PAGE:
When programming language aficionados talk about the "beauty" of a language, they are referring to several properties of the language. Most typically, this is how smoothly and easily its syntax supports the lucid expression of ideas. In addition, there is usually some mention of how "dense" it looks. In short,

if foo then

is much easier for a human to scan than, say, &#&A==>#BC or some other such nonsense. In short, it ought not to look like line noise. These kinds of beauty are not the ones that I am interested in here. I was goofing off and reading on set theory, in its many variations. When taking my abstract mathematics course (it had a different title, which escapes me; ironically, I do remember its numerical designation), I had no idea there were so many variants on set theory. For a computer geek, it is actually a rather pleasant read. Then again, I use abstractness and theoretical beauty (in computer science, mathematics, poetry, and literature) to purge out some of the filthy code I read in the course of the day, so my view cannot, perhaps, be trusted. As I was going through, I noted something: that mathematical notation is much more pleasant to read than code, typographically speaking. So, for example, this:

[pmath size=14]A right B[/pmath]
[pmath size=14]not A right B[/pmath]

Looks prettier, to me, than the standard if..then..else format we have had going for many years now and infinitely better than the C-family's tertiary operator (A ? B : C). In addition,

The reason for the formats we have is obvious: languages are designed with a United States English keyboard in mind (I'm sorry, internationalists, but let's be honest: there is a reason most languages will freak out if you insert an umlauted o in a symbol; is that good? No, but it is reality). Naturally, fishing through a key map looking for the unicode symbol for [pmath size=14]<>[/pmath] would be a royal pain while coding. So that isn't the symbol used. We have !=, \= (in Haskell), and <>, but not [pmath size=14]<>[/pmath]. It is easier to type, but it sure isn't as pretty. One would almost expect a few more languages dipping into the vast resources of Unicode and smart editors, but this does not seem to be the case. The only language I have heard of to date to use non-standard symbols as a part of the language is Fortress, a language I am looking at again for the first time since skimming an early draft of the spec in college, is the only one I know of that is headed in this direction. Fortress accomplishes this by comprehending both the unicode characters and some other ASCII variety (be it a word or alternate symbol).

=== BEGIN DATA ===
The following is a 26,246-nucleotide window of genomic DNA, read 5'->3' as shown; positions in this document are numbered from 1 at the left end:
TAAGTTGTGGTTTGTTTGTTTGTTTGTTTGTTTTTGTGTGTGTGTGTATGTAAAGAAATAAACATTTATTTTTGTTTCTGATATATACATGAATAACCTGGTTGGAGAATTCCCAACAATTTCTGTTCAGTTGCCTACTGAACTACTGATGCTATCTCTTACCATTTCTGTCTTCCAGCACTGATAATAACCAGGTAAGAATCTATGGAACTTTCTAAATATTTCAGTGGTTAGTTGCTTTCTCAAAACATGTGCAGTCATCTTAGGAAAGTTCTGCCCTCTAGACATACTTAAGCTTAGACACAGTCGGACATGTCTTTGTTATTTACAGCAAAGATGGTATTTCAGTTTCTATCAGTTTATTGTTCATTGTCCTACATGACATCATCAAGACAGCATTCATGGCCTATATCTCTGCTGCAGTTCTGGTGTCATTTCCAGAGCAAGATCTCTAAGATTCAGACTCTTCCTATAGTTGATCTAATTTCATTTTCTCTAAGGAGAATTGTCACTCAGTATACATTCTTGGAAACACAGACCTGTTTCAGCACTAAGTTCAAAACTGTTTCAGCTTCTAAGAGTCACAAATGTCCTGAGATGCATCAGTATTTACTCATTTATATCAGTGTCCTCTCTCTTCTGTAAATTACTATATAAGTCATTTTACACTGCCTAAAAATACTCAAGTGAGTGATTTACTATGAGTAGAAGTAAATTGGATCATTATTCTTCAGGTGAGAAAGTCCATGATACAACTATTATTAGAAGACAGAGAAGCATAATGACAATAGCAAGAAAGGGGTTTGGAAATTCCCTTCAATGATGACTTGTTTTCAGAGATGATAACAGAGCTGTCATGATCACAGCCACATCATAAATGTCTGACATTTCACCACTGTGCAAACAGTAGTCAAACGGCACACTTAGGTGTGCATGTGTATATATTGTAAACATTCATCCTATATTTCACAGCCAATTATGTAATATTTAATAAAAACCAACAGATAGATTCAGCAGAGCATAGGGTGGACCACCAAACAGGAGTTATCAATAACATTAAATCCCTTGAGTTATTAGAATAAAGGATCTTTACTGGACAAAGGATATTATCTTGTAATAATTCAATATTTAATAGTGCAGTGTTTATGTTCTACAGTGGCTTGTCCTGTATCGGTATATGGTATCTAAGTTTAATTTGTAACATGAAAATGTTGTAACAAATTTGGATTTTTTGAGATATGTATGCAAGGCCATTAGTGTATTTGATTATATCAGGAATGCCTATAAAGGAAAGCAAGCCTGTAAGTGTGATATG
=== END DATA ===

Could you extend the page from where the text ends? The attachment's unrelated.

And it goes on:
Another bridge lies with the editors we all know and love. Unless you are one of the three people who use nano, pico, or notepad for day to day coding, your editor allows (and probably comes bundled with) a mode of some variety for most common languages. Even Visual Studio lets you write plugins that could fill this void. So you could create a language that only understands [pmath size=14]x = 42 right superPenguins(x)[/pmath] and not

x = 42 --> superPenguins(x)

, but create an editor for your language (call it Foo), that changes

x = 42 --> superPenguins(x)

to [pmath]x = 42 right superPenguins(x)[/pmath] on the fly in a manner not unlike Visual Studio's autocomplete. The danger for a language like Fortress (allowing both), is that you will pretty much get the ASCII art version, rather than the mathematical one. How is this a danger? Well, it isn't in the strictest sense of the word, but it half defeats the purpose of putting the comprehension for Unicode symbols in there in the first place.

So, why do I mention all of this? Well, I have been knocking a toy language around in my head, and have been considering taking the approach I outlined above to give it a nice extra boost. Naturally, if this is the only thing that a language has to offer, it need not ever be created. I definitely have some other ideas though, as I indicated before, the language is meant more for the fun (both implementation and use) than it is as "the next Python" or, even, "the next Haskell" (capturing the minds of academia nuts everywhere). I think I'll work on a preliminary spec and post accordingly.

In conclusion, I believe that a more beautiful approach to programming language is long overdue. With Unicode and "smart" editors becoming almost ubiquitous, there is no reason not to. Fortress is, I think, the first step in this direction and I, for one, look forward to seeing a great deal more of it in the future.